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Ali-Shir Nava’i

Ali-Shir Nava’i (Nizam-al-Din Ali-Shir Herawi). 1441 – 1501. Philosopher, poet, statesman.

The author of numerous philosophical and poetry works, among them the Treasure Trove of Thoughts, a collection of poetry diwans, and the Quintuple (Khamsa), a collection of five poems.


1. A man who studied sciences but never put them to use is like the one who dug an irrigation trench but hasn’t sown the field or, having sown, chose not to reap the harvest.

2. Among people, the best is the one who benefits others more.

3. All the world’s knowledge of use to me

Came to me from watching at the actions of the ignorant.

4. There’s no nicer a friend in the world than a book.

5. Science is by no means stingy. So let the scientist bloom by the wisdom of his learning.

Let his fate ordained by the Creator not become an ordeal.

Do not cross your way with the one pursuing knowledge,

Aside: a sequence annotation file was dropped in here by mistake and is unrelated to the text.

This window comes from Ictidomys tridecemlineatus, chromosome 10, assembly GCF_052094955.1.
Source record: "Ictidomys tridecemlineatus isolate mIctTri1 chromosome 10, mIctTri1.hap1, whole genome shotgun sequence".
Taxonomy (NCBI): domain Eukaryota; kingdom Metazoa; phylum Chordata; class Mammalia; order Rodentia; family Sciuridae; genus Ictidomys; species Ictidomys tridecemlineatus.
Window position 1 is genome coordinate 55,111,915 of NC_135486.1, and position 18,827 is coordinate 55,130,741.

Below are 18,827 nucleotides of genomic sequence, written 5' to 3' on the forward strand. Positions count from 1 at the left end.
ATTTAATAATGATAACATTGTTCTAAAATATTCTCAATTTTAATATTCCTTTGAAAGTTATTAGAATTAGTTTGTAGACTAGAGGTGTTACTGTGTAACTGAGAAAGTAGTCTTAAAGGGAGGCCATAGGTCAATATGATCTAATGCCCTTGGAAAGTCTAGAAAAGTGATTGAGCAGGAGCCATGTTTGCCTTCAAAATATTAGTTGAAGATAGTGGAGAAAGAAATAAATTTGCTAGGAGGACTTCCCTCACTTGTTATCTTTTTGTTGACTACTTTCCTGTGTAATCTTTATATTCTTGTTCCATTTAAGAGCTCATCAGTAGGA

Raise no obstacle but encourage the desire to get along together with science.

6. To talk little is the essence of wisdom, and to eat little is the essence of health. An ignorant one devoid of reason will say everything that that comes to his mind, like cattle chewing up whatever it finds to fill its stomach.

7. Those with patience are able to create silk from leaves and honey from pink petals.

8. A good word encourages all people,

And renders any poison impotent.

9. When you meet difficulties in life, the mind and wisdom will be there to help you find a solution.

10. Knowledge is acquired to strengthen faith, not to gain wealth. The skimpy rich man is like an animal loaded with books; a scientist who disregards law is like a cloud that does not bring rain.